3. So you’re saying I should skip buying the weekly donuts to save for this. That’s rough. For me.

  4. I always lived in co-ed dorms and there was always something being destroyed. My university must of hidden the repair costs inside the price of room and board, because I don’t remember anything like what you’ve described going on. I wouldn’t like to be charged like you are. I can see how it’d be annoying.

    • Totally. But he’s a great kid so I know if that happens, he’ll offer to split the $25 with me. I’ll refuse, since this never happens to him, but I’ll appreciate his thoughtfulness. 🙂

  5. Wow! Thank goodness OU does not do this. Ouch! I would be very ticked at having to pay for a bunch of morons that spread pizza all over walls and furniture. Personal responsibility anyone??

    • I know. So annoying! I have a feeling it’s getting paid for one way or another there, though. I think Lou was right: some schools probably roll it into housing costs…

  6. Where does he go? My son was in the dorms at Iowa last year and nothing like this came up. (And those kids are cra-zazy!) He’s in an apartment this year and we all know how that can work out. (Vanishing security deposit, anyone?)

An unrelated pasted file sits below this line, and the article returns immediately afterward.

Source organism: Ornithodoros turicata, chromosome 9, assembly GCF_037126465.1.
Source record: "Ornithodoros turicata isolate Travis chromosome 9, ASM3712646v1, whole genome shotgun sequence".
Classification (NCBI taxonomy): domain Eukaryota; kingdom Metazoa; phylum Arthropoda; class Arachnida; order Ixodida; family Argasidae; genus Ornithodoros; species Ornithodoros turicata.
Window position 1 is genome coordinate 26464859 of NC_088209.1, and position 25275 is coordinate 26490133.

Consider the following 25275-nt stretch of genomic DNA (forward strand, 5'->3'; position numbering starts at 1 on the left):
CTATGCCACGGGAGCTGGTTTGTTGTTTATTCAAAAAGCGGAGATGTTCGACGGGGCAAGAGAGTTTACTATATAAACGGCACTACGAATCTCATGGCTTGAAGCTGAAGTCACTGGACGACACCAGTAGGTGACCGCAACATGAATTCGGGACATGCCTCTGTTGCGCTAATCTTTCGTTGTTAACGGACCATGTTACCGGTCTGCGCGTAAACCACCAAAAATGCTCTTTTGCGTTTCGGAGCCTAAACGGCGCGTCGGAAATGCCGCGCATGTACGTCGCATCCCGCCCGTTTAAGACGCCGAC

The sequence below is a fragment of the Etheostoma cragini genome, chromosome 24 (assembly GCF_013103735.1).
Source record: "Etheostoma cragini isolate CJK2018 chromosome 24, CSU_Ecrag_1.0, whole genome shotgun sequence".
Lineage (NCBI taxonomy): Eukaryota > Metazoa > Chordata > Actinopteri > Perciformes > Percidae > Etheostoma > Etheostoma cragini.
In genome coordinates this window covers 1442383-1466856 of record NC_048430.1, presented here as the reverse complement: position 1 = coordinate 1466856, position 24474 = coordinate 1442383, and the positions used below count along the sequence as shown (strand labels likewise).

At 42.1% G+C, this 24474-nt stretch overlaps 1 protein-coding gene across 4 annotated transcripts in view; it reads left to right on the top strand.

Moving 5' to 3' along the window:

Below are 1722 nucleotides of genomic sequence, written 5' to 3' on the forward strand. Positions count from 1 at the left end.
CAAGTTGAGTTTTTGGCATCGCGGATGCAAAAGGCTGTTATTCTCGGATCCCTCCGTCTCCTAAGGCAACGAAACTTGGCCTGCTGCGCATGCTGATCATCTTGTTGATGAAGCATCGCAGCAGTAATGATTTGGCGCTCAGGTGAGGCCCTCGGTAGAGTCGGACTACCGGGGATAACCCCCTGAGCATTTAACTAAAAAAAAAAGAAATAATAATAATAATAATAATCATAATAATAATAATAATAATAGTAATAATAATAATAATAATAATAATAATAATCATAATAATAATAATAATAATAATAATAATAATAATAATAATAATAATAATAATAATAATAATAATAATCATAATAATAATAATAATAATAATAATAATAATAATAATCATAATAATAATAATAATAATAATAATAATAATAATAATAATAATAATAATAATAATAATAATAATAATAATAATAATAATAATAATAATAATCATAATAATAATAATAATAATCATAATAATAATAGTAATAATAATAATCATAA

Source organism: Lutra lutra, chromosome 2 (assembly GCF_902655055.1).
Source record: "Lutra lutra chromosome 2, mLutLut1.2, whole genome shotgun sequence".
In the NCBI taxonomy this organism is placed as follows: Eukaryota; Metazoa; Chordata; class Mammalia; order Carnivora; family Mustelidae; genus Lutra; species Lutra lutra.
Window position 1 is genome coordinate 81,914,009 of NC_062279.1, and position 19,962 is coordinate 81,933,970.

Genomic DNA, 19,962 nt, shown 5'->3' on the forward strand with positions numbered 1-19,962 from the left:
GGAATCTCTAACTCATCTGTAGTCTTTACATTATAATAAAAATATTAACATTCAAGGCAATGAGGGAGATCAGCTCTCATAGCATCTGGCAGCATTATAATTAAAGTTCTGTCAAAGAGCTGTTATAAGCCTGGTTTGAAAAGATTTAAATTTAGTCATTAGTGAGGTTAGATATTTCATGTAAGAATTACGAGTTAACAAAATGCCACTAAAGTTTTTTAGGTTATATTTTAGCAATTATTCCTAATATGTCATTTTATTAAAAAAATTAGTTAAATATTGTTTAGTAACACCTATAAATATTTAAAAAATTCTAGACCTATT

• He goes to a small college in Wisconsin. And yep, I’ve heard about those vanishing security deposits! 🙂 The thought of that nauseates me at the moment. haha

  7. #amazed that COLLEGE students can be so destructive. Really…it’s unfathomable to me. …I’m from outside of America, went to university in the Caribbean – I never lived on dorm but I visited all the time and the attitude to property was totally different. It was a communal effort to take care of everything and to make sure nothing was destroyed and to always keep the dorms clean. :/

    That bites. Tsk.

    • I know, right? I would expect something right in the middle, where they aren’t much interested in keeping everything super-clean but definitely no DESTRUCTION. I’m not sure how they can do stuff like that and feel good about it. 🙁

  8. Community Repair Charges sounds like the only fair way to handle it. Still the ones doing the damage aren’t facing total consequences for their actions. Probably a good thing my hubs college dorm didn’t have that policy when some floor mates managed to bring a horse up the elevator.